One of the main reasons why we are against plain packaging of tobacco products is because we believe it is not an effective way of reducing smoking levels.
Some people think that the colours, designs and trademarks used on cigarette packs make them more appealing, particularly to young people.
However, there is no compelling evidence to suggest that plain packs are effective in discouraging young people from smoking, encouraging existing smokers to quit or preventing quitters from taking up smoking again.
In December 2012, Australia became the first country to introduce plain packaging. After five years it is clear that plain packaging is not achieving its primary policy objective of reducing smoking incidence. The Australian Government’s own data shows no significant decline in the Australian smoking rate between 2013 and 2016. This is the first time in over two decades that no statistically significant decline was recorded.
There has, however, been a significant increase in the size of the illegal tobacco market – the criminals behind this illegal trade are now profiting at the expense of Australian taxpayers, with the Government losing around AUS$1.6 billion in tax revenue annually.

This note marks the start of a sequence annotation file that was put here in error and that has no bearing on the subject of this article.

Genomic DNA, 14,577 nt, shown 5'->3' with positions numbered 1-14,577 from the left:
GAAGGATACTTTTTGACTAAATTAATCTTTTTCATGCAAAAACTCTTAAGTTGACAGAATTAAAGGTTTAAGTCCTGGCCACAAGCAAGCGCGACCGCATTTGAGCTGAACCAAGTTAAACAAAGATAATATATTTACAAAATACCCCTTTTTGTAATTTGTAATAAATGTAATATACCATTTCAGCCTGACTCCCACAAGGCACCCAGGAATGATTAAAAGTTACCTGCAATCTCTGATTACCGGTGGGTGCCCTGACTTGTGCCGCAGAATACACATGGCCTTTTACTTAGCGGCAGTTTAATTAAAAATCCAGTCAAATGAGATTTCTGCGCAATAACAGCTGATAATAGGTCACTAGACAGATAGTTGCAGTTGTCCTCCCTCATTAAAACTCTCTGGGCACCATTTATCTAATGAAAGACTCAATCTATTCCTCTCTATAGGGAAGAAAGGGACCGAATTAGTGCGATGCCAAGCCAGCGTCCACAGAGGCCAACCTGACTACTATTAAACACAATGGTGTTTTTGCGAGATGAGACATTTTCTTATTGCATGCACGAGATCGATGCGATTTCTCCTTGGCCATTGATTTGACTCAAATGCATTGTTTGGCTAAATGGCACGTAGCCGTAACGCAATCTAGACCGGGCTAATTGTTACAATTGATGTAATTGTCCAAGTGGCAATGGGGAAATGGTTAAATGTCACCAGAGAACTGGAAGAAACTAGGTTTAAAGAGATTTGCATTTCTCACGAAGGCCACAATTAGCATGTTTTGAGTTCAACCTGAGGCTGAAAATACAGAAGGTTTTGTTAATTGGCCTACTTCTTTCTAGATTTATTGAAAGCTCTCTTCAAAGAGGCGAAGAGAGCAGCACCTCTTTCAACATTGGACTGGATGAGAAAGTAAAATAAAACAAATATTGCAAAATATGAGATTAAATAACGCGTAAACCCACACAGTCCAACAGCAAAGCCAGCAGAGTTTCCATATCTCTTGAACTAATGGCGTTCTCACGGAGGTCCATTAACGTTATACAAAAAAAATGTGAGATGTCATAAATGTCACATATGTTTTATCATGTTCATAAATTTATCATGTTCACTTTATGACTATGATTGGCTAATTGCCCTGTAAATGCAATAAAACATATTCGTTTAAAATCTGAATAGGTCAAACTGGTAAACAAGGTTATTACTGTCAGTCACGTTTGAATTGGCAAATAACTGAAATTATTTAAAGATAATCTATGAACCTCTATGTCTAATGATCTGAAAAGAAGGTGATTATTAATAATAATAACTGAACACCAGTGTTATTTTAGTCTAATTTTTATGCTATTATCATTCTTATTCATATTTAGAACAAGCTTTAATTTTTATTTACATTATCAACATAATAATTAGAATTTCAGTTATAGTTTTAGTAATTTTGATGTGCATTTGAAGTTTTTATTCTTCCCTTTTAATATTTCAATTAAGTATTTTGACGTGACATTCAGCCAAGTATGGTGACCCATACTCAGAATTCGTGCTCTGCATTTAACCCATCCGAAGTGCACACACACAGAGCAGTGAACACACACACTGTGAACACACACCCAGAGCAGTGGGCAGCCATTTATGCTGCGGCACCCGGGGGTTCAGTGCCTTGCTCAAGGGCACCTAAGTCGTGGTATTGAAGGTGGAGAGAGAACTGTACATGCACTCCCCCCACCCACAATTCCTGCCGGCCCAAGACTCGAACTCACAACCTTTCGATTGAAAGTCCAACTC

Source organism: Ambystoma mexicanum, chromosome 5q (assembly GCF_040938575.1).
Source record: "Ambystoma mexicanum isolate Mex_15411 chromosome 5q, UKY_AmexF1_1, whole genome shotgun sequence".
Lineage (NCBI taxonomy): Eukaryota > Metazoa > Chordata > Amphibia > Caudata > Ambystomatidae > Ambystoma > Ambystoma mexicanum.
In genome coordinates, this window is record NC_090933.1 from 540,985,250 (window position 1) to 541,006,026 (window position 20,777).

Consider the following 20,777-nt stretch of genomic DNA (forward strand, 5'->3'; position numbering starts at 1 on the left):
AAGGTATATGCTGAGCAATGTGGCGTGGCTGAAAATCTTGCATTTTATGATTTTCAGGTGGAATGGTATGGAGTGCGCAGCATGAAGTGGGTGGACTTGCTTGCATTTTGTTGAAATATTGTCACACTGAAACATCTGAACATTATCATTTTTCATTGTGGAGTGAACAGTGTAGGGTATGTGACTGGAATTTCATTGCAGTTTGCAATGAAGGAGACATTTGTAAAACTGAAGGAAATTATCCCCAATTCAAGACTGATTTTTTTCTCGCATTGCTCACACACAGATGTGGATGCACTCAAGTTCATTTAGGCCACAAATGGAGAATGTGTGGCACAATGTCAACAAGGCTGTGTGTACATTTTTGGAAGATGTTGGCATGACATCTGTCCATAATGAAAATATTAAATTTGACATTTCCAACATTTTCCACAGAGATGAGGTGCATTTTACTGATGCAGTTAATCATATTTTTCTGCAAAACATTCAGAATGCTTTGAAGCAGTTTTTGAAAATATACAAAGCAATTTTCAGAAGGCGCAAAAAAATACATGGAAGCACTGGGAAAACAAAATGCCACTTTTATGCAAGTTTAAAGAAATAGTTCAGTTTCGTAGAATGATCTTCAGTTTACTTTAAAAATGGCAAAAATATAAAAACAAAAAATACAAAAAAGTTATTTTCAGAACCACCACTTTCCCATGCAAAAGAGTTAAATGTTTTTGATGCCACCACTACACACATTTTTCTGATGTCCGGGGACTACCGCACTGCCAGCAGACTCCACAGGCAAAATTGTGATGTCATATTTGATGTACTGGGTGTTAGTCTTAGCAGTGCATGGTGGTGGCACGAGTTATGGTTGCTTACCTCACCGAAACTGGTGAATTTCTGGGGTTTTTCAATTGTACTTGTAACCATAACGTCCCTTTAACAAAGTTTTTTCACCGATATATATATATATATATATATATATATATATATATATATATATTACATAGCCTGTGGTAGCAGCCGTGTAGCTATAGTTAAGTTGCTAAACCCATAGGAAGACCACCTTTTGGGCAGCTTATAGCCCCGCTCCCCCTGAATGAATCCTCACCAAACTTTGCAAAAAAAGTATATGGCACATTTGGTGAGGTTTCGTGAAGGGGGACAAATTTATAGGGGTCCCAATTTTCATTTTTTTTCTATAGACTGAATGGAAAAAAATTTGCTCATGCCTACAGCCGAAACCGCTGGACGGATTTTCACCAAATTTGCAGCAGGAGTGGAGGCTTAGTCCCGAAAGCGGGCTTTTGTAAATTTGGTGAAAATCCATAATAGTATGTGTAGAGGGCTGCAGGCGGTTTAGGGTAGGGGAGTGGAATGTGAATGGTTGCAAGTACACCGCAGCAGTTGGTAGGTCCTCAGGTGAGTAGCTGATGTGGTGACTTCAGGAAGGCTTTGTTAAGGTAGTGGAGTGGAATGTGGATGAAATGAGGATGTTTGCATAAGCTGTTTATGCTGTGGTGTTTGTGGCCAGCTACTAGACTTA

We believe there are more effective ways of addressing smoking rates, such as targeted youth anti-smoking programmes and better enforcement of existing laws governing the sale of products to young people.
Another important reason why we oppose plain packaging is that we consider it to be unlawful. This is because it involves governments taking property from businesses – in this case our trademarks and other intellectual property – without paying for it. That is illegal under the laws of many countries around the world.
A properly functioning consumer goods market relies on having clearly differentiated brands with different quality and price positioning.
These differentiating features are all provided by brand trademarks, which enable existing adult smokers to differentiate between brands.
Trademarks and branding also provide quality assurance for consumers and retailers – plain packaging removes this assurance.
International trade law requires countries to respect and protect trademarks. This is why four countries – Cuba, Honduras, the Dominican Republic and Indonesia – are challenging Australia’s plain packaging laws before the World Trade Organization.
A few other countries – including the UK, Ireland and France – have also introduced plain packaging legislation. However decisions in one country do not set a precedent for other governments to introduce plain packaging. No two jurisdictions are the same and any government considering plain packaging will need to ensure that it complies with the fundamental rights of businesses, as protected both by the laws of that country and internationally, while also being mindful of the ongoing World Trade Organization dispute on plain packaging.